“I buy on the assumption that they could close the market the next day and not reopen it for five years.”
— Warren Buffett
The Warren Buffett investment philosophy calls for a longterm investment horizon, where a five year holding period, or even longer, would fit right into the strategy. How would such a strategy have worked out for an investment into J.M. Smucker Co. (NYSE: SJM)? Today, we examine the outcome of a five year investment into the stock back in 2015.
Start date:  06/08/2015 


End date:  06/05/2020  
Start price/share:  $110.48  
End price/share:  $107.44  
Starting shares:  90.51  
Ending shares:  103.45  
Dividends reinvested/share:  $15.72  
Total return:  11.15%  
Average annual return:  2.14%  
Starting investment:  $10,000.00  
Ending investment:  $11,116.14 
The above analysis shows the five year investment result worked out as follows, with an annualized rate of return of 2.14%. This would have turned a $10K investment made 5 years ago into $11,116.14 today (as of 06/05/2020). On a total return basis, that’s a result of 11.15% (something to think about: how might SJM shares perform over the next 5 years?). [These numbers were computed with the Dividend Channel DRIP Returns Calculator.]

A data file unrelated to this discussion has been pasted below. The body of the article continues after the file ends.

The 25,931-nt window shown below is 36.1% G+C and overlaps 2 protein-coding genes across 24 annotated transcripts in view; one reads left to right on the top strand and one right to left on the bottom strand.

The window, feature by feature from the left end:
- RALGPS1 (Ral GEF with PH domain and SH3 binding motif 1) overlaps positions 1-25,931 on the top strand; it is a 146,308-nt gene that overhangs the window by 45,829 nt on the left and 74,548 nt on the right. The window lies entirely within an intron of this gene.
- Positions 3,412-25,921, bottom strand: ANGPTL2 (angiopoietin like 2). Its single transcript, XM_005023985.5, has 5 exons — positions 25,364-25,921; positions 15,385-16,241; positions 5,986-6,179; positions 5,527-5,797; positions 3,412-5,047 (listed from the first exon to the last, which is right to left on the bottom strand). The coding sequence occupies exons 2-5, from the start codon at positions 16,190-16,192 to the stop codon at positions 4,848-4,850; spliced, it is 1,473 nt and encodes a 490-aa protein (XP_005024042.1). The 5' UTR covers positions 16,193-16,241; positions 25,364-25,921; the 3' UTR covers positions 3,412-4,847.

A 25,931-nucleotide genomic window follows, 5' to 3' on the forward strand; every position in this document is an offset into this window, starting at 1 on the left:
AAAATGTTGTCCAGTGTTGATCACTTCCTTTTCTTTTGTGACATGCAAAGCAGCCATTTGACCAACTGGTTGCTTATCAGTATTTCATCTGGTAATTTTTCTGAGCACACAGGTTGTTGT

Notice that J.M. Smucker Co. paid investors a total of $15.72/share in dividends over the 5 holding period, marking a second component of the total return beyond share price change alone. Much like watering a tree, reinvesting dividends can help an investment to grow over time — for the above calculations we assume dividend reinvestment (and for this exercise the closing price on exdate is used for the reinvestment of a given dividend).
Based upon the most recent annualized dividend rate of 3.52/share, we calculate that SJM has a current yield of approximately 3.28%. Another interesting datapoint we can examine is ‘yield on cost’ — in other words, we can express the current annualized dividend of 3.52 against the original $110.48/share purchase price. This works out to a yield on cost of 2.97%.
One more investment quote to leave you with:
“Nearly every time I strayed from the herd, I’ve made a lot of money. Wandering away from the action is the way to find the new action.” — Jim Rogers